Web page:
Fighting for History

When the Town of Acton faced a constitutional challenge from a Washington, D.C. advocacy group for preserving a historic church, the lawyers at Anderson & Kreiger did what they do best – protect public clients and the important interests they serve.

The Town of Acton recently secured a victory in a Court fight over the use of Community Preservation Act (CPA) funds to preserve two historic churches. The CPA allows cities and towns that accept the statutory program to create a special fund to preserve historic resources, among other community preservation goals.

In this case, the Town approved three CPA grants totaling approximately $115,000 to two “historic churches located in historic districts.” In return, the Town will acquire historic preservation restrictions on the historic buildings.

After the Community Preservation Committee and Town Meeting voted to approve the grants, Americans United for Separation of Church and State, representing a number of local taxpayers, sued to stop the grants. The taxpayers claimed that the CPA funding of active churches violates the Anti-Aid Amendment to the Massachusetts constitution that restricts certain public funding of non-governmental institutions.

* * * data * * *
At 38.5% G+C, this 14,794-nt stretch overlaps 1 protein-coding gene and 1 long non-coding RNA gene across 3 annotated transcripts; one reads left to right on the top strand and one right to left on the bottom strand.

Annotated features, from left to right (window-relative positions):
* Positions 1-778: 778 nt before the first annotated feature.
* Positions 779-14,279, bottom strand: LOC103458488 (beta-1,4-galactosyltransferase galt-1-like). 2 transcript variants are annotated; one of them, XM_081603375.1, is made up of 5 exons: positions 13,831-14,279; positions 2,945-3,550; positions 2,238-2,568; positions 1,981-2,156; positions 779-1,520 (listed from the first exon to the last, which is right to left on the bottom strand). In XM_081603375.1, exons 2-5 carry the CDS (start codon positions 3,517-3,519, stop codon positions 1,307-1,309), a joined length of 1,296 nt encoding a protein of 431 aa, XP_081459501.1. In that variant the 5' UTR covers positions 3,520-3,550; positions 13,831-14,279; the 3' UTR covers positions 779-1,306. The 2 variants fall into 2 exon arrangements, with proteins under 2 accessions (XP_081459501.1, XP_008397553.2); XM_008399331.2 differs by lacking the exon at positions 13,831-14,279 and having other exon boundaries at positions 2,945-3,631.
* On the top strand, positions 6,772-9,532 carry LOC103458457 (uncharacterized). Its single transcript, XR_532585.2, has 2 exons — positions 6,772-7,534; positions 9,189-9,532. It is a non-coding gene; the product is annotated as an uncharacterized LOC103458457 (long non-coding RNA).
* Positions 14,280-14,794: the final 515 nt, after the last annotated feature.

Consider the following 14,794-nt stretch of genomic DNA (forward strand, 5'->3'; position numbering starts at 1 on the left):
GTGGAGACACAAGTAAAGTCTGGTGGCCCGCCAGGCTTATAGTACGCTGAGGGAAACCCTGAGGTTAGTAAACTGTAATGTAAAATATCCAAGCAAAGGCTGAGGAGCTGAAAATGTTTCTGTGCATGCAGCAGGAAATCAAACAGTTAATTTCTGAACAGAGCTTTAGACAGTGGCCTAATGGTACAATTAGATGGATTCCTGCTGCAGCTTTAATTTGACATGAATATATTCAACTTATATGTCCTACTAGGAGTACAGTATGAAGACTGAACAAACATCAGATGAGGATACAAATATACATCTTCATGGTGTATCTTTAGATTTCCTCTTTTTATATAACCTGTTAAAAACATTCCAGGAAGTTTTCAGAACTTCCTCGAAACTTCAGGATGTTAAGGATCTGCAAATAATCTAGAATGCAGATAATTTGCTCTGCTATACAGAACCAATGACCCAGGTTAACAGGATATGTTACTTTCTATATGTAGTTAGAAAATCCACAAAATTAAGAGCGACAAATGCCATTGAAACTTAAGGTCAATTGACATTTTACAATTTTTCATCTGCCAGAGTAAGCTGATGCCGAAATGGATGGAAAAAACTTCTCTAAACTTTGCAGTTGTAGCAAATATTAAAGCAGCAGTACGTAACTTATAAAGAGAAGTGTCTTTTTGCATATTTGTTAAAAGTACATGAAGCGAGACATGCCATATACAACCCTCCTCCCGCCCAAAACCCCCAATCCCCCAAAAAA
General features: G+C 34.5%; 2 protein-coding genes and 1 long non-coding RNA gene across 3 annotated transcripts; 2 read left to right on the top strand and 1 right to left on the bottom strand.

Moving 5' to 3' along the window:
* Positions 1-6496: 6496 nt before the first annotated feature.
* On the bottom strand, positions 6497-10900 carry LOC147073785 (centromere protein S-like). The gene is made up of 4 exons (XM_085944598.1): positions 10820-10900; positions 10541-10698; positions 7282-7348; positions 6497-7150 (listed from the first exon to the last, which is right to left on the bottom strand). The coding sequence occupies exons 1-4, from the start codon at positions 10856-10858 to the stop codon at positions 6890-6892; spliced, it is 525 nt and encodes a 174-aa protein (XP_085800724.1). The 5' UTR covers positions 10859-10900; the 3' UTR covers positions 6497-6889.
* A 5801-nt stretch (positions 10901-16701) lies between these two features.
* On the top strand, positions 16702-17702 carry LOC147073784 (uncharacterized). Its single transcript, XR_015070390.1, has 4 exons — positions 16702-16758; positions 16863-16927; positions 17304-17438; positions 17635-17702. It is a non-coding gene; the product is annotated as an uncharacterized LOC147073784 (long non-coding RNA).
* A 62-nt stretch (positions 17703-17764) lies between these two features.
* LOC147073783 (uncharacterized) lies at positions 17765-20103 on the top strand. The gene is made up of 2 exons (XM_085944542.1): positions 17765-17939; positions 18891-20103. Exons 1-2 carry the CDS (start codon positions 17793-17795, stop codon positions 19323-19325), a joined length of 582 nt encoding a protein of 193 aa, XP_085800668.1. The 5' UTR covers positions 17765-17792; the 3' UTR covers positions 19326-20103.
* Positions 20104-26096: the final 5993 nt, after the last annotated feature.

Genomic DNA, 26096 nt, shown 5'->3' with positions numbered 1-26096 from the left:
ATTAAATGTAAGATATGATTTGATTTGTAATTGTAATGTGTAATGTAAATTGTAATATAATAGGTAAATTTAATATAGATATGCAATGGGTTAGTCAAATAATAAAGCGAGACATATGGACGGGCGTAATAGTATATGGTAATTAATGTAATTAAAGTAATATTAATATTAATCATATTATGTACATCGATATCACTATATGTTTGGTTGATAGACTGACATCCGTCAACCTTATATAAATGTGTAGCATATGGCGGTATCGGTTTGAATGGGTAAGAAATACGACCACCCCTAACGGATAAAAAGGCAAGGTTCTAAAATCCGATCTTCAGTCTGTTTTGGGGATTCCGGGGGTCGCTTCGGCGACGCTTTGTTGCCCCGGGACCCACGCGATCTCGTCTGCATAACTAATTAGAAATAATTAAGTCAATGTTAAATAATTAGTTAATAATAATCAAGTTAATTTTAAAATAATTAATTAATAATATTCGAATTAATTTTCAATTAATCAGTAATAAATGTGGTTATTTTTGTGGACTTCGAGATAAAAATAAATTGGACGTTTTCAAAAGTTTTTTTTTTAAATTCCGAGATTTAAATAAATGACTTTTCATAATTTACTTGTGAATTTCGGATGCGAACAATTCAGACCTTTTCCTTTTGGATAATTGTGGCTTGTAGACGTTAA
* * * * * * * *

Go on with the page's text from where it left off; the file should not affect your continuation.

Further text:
Superior Court Judge Leila Kerns concluded that “there is no likelihood that Plaintiffs will succeed on the merits” and denied the plaintiffs’ motion for preliminary judgment which sought to stop Acton from distributing the funds. (Emphasis added.) In doing so, Judge Kerns found that Acton had awarded the grants “to preserve historic resources, not to aid the Churches,” and that the CPA operates “without regard to the applicant’s makeup or purpose.”

Update: The plaintiffs appealed the ruling to the SJC and Nina Pickering-Cook presented oral argument before the SJC on September 7, 2017.

Update:  SJC Agrees That Anti-Aid Amendment Does Not Ban Public Funds to Churches for Historic Preservation, But Sets a New Rigorous Test

Nina Pickering-Cook and Art Kreiger represent Acton in this matter.

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